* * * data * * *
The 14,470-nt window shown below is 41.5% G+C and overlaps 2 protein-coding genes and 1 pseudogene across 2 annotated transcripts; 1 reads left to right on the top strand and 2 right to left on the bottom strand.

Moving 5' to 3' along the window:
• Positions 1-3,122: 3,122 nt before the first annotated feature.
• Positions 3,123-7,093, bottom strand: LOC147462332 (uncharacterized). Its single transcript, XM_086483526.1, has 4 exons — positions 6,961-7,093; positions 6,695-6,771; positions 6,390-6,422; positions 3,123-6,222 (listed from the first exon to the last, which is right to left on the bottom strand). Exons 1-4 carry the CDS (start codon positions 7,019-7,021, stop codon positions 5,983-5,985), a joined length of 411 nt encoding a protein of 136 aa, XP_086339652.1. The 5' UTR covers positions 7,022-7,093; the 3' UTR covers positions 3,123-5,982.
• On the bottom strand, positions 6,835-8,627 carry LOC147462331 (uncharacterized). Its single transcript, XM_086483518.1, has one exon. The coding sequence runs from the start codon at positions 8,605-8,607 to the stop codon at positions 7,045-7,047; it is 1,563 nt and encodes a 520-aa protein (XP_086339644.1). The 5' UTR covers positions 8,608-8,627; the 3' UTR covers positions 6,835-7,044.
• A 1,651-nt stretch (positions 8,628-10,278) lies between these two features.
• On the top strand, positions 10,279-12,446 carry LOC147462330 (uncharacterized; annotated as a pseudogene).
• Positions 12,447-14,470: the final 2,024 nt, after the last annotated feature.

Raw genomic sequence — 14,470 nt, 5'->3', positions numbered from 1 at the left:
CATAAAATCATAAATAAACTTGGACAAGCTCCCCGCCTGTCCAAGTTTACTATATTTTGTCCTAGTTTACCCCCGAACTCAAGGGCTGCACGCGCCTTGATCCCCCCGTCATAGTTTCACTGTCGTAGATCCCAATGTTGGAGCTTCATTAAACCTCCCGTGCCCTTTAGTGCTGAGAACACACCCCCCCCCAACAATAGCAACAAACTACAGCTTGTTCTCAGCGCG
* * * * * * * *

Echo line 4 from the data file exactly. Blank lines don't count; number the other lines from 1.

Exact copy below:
• Positions 3,123-7,093, bottom strand: LOC147462332 (uncharacterized). Its single transcript, XM_086483526.1, has 4 exons — positions 6,961-7,093; positions 6,695-6,771; positions 6,390-6,422; positions 3,123-6,222 (listed from the first exon to the last, which is right to left on the bottom strand). Exons 1-4 carry the CDS (start codon positions 7,019-7,021, stop codon positions 5,983-5,985), a joined length of 411 nt encoding a protein of 136 aa, XP_086339652.1. The 5' UTR covers positions 7,022-7,093; the 3' UTR covers positions 3,123-5,982.